In recovery, you often hear the phrase “one day at a time”. People who are recovering are encouraged to take their recovery just one day at a time. Though it seems logical, the spiritual lesson is a little hard to digest. You can’t go back and change the past, the saying infers, and tomorrow hasn’t arrived yet. Truly, all you have is today, that’s the only day you can live, one day at a time.
Our relationship to time matters in recovery. If we are spending too much time in the past, we are driving a boat backwards, it is said. Living in the past makes us prone to depression because most often living in the past means living in regret or even resentment. Time changes when we are holding onto the past. We are no longer in the present, and we are not looking toward the future. Time keeps happening, but we largely ignore it. As a result, time can feel like it’s moving terribly fast because we cannot stop it, in order to go backwards. On the other hand, if we are spending too much time in the future, we are getting ahead of ourselves. We cannot control what happens now, in the next five minutes, five hours, five days, five weeks, five months, years, or decades. What we can do is live our lives in a way which best allows us to handle whatever it is that time brings our way. Living too much in the future is prone to make us anxious, which results in feeling on edge. Time can feel like it is moving too slowly as we anticipate what we believe to be the inevitable. The only inevitable about time, we have to realize, is that it keeps going by.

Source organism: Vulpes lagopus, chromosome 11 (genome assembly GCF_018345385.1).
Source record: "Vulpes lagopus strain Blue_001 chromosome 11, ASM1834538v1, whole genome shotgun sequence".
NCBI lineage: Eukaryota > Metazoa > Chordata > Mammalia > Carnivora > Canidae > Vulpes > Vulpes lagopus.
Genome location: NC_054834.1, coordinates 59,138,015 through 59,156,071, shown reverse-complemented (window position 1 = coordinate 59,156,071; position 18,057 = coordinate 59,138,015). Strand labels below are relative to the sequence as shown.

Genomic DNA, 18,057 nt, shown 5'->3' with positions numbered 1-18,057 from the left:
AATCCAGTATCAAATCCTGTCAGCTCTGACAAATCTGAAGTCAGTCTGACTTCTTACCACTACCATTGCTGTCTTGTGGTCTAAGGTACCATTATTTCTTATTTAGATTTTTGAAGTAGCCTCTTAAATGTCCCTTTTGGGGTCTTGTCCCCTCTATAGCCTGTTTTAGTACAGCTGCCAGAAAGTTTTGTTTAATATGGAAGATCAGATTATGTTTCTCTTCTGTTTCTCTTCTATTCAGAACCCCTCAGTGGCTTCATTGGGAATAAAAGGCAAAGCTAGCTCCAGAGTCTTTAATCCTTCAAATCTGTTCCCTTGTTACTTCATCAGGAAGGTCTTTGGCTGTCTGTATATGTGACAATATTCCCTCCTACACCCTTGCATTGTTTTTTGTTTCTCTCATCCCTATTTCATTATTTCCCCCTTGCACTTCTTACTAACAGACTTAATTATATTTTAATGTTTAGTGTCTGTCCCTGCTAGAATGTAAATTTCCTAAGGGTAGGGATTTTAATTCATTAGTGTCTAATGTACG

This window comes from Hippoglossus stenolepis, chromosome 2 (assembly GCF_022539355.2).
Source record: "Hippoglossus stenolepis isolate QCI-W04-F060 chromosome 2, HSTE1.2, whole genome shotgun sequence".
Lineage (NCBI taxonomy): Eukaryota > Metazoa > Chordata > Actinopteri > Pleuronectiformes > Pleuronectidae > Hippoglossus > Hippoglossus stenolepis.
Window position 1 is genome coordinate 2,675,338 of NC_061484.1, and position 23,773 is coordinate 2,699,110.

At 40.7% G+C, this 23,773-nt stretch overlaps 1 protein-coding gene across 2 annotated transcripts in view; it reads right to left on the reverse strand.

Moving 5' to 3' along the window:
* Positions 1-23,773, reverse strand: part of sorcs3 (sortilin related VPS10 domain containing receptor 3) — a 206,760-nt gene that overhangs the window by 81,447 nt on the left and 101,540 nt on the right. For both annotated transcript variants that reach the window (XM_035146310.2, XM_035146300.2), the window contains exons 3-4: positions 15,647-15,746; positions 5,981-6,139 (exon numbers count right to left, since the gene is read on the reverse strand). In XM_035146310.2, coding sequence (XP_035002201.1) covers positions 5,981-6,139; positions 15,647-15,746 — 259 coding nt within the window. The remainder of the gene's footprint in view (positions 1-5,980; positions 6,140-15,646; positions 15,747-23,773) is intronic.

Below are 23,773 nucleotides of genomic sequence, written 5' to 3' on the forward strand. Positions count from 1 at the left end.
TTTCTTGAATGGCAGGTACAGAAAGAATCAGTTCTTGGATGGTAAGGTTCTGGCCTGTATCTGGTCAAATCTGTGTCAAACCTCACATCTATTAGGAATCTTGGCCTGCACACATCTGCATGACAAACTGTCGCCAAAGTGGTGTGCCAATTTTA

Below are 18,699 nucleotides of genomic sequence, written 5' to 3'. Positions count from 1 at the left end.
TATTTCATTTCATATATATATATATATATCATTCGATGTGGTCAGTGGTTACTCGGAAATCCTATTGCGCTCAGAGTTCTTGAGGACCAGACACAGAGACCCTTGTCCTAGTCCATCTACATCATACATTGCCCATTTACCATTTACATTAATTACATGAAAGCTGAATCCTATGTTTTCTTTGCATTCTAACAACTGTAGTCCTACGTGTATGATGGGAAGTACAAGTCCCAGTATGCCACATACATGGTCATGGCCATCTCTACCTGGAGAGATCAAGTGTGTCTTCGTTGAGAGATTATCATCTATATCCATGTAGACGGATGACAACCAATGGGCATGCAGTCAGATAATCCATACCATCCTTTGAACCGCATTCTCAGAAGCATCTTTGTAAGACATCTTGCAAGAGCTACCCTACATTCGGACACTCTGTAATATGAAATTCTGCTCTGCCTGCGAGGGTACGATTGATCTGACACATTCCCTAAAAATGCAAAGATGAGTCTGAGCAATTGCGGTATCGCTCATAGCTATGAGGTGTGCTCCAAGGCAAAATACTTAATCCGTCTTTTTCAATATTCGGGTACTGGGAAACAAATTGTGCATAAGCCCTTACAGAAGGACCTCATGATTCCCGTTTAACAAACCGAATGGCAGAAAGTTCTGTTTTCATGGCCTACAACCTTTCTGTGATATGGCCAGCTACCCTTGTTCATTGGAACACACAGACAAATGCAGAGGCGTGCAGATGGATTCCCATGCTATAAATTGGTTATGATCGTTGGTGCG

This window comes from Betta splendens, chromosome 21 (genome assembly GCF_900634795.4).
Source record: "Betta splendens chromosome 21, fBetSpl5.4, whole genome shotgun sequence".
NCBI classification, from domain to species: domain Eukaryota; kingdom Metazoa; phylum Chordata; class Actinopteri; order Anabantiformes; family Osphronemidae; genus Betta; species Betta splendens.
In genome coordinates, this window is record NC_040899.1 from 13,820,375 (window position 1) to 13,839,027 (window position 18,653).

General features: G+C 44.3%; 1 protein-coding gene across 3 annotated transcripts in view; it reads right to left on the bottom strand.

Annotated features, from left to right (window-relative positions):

For those of us who found ourselves addicted to drugs and alcohol, we can realize that part of the reason we sought these mind-altering substances was to change our perception of time. Our inability to cope with the past, the present, or the future, was satisfied by numbing out into euphoric, escapism bliss. We wanted to stop time, bend time, or pretend like time didn’t exist. We wanted to be somewhere beyond time where time didn’t matter anymore. Unfortunately, our approach never worked. Upon getting sober, we realized we had to make peace with time and start embracing it for what it is- ongoing. Learning to live one day at a time helps us learn to live with time, taking it as it comes, for whatever it brings us.
Start your journey to recovery today by calling the O’Connor Professional Group. Our concierge style recovery services are custom designed to meet your specific needs in order to recover from behavioral health, mental health, and other issues. Call us today: 617.910.3940